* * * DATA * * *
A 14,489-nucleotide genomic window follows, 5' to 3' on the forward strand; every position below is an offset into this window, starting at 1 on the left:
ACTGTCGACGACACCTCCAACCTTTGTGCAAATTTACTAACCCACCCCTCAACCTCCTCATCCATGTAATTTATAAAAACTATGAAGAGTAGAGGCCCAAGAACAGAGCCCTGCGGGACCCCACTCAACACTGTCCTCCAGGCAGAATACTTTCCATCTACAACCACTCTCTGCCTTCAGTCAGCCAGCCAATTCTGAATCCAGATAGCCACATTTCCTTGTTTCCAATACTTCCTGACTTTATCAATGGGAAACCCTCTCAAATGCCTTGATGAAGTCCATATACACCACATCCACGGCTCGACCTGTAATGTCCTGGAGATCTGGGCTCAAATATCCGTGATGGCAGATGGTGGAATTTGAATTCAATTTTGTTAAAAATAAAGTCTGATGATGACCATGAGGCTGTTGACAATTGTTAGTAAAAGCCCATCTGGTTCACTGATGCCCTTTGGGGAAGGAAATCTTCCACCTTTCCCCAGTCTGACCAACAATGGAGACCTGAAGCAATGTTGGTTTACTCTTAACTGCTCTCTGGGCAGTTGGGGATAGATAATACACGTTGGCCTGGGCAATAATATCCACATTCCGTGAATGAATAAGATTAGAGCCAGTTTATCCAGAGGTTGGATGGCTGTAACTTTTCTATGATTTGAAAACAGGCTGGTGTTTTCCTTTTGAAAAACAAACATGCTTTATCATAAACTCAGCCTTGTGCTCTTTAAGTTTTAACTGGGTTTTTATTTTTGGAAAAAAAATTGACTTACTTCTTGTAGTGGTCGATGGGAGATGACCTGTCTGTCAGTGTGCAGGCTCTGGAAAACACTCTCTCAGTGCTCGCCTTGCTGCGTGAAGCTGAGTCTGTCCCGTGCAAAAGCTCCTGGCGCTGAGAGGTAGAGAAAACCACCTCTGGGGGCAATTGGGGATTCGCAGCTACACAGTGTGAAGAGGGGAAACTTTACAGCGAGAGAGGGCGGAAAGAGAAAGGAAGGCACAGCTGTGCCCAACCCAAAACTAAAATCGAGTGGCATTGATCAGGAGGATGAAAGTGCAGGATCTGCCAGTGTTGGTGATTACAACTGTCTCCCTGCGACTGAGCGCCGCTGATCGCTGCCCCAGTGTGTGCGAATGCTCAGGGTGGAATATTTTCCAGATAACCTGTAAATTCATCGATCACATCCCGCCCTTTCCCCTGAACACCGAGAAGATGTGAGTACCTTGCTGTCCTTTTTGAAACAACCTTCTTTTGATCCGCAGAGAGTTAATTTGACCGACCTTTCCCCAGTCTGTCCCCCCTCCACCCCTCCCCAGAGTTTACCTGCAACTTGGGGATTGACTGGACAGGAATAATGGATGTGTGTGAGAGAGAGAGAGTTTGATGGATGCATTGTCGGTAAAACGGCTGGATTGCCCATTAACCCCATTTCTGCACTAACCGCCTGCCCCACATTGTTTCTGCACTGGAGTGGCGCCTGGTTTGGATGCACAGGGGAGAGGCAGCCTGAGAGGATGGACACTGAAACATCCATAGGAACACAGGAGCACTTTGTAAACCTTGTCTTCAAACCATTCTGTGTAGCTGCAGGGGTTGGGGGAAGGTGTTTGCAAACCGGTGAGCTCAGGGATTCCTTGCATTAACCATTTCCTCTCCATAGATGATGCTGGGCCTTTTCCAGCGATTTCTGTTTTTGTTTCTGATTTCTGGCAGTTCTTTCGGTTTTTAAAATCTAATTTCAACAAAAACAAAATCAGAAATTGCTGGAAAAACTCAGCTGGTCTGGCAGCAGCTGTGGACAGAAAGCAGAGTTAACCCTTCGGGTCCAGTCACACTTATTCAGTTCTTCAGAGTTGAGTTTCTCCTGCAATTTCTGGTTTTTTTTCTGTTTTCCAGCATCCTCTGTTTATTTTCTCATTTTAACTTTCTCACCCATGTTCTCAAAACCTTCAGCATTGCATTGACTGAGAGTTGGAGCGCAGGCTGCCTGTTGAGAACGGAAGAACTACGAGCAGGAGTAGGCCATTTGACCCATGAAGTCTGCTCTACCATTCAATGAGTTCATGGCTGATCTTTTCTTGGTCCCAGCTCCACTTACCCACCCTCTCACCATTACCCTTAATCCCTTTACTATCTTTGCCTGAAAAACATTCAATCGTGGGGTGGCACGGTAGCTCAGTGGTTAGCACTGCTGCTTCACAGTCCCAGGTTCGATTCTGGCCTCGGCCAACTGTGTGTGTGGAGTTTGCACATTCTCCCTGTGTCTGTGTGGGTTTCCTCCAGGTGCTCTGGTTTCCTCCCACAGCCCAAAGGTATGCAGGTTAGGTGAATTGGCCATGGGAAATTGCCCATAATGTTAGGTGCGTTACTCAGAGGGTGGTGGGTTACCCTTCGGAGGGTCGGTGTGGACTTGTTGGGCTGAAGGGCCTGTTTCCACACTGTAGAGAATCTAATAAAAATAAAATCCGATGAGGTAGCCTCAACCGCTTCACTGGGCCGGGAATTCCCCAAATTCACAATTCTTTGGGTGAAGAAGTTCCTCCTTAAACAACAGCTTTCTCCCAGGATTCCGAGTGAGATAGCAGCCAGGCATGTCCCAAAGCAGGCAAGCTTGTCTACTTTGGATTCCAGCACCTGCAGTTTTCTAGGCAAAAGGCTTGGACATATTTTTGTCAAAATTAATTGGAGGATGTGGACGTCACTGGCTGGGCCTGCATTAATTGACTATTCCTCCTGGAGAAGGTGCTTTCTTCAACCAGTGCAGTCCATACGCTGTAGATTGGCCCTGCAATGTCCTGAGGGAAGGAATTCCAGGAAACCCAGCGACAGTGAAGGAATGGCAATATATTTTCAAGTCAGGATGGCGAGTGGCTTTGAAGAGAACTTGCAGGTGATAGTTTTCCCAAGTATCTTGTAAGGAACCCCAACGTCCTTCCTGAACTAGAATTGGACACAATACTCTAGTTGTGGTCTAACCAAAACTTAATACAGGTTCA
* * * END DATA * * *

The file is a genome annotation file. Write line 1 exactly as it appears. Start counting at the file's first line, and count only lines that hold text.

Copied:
A 14,489-nucleotide genomic window follows, 5' to 3' on the forward strand; every position below is an offset into this window, starting at 1 on the left: